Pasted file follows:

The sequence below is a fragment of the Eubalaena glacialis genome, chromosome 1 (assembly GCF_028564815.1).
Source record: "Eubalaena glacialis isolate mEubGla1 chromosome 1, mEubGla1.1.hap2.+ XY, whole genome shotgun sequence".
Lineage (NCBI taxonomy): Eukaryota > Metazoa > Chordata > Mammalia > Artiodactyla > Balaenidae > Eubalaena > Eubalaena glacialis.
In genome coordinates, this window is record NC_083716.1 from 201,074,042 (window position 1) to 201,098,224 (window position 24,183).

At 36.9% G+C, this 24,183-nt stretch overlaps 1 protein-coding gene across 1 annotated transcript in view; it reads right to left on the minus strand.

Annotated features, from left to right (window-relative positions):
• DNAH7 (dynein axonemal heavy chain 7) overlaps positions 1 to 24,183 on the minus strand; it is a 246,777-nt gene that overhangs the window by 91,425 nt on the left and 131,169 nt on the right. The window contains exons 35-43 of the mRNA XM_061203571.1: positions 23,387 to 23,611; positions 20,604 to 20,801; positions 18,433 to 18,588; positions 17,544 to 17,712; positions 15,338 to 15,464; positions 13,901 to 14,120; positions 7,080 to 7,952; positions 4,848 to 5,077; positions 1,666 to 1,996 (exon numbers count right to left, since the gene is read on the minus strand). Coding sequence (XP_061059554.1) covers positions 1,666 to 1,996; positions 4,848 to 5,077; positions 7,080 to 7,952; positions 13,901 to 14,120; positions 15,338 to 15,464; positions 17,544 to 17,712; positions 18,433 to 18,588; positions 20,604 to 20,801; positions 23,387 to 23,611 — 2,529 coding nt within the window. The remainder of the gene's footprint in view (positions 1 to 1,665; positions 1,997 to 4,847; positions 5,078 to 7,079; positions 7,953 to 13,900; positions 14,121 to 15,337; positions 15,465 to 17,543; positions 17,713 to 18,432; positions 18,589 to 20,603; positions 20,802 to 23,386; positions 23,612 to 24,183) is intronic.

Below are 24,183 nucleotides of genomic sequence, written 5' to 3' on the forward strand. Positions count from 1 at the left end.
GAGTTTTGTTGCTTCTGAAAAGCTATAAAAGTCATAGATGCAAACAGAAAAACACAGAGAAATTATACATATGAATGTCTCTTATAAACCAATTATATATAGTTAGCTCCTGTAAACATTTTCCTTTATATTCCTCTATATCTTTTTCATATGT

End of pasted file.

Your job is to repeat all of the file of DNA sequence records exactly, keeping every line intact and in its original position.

The sequence below is a fragment of the Eubalaena glacialis genome, chromosome 1 (assembly GCF_028564815.1).
Source record: "Eubalaena glacialis isolate mEubGla1 chromosome 1, mEubGla1.1.hap2.+ XY, whole genome shotgun sequence".
Lineage (NCBI taxonomy): Eukaryota > Metazoa > Chordata > Mammalia > Artiodactyla > Balaenidae > Eubalaena > Eubalaena glacialis.
In genome coordinates, this window is record NC_083716.1 from 201,074,042 (window position 1) to 201,098,224 (window position 24,183).

At 36.9% G+C, this 24,183-nt stretch overlaps 1 protein-coding gene across 1 annotated transcript in view; it reads right to left on the minus strand.

Annotated features, from left to right (window-relative positions):
• DNAH7 (dynein axonemal heavy chain 7) overlaps positions 1 to 24,183 on the minus strand; it is a 246,777-nt gene that overhangs the window by 91,425 nt on the left and 131,169 nt on the right. The window contains exons 35-43 of the mRNA XM_061203571.1: positions 23,387 to 23,611; positions 20,604 to 20,801; positions 18,433 to 18,588; positions 17,544 to 17,712; positions 15,338 to 15,464; positions 13,901 to 14,120; positions 7,080 to 7,952; positions 4,848 to 5,077; positions 1,666 to 1,996 (exon numbers count right to left, since the gene is read on the minus strand). Coding sequence (XP_061059554.1) covers positions 1,666 to 1,996; positions 4,848 to 5,077; positions 7,080 to 7,952; positions 13,901 to 14,120; positions 15,338 to 15,464; positions 17,544 to 17,712; positions 18,433 to 18,588; positions 20,604 to 20,801; positions 23,387 to 23,611 — 2,529 coding nt within the window. The remainder of the gene's footprint in view (positions 1 to 1,665; positions 1,997 to 4,847; positions 5,078 to 7,079; positions 7,953 to 13,900; positions 14,121 to 15,337; positions 15,465 to 17,543; positions 17,713 to 18,432; positions 18,589 to 20,603; positions 20,802 to 23,386; positions 23,612 to 24,183) is intronic.

Below are 24,183 nucleotides of genomic sequence, written 5' to 3' on the forward strand. Positions count from 1 at the left end.
GAGTTTTGTTGCTTCTGAAAAGCTATAAAAGTCATAGATGCAAACAGAAAAACACAGAGAAATTATACATATGAATGTCTCTTATAAACCAATTATATATAGTTAGCTCCTGTAAACATTTTCCTTTATATTCCTCTATATCTTTTTCATATGT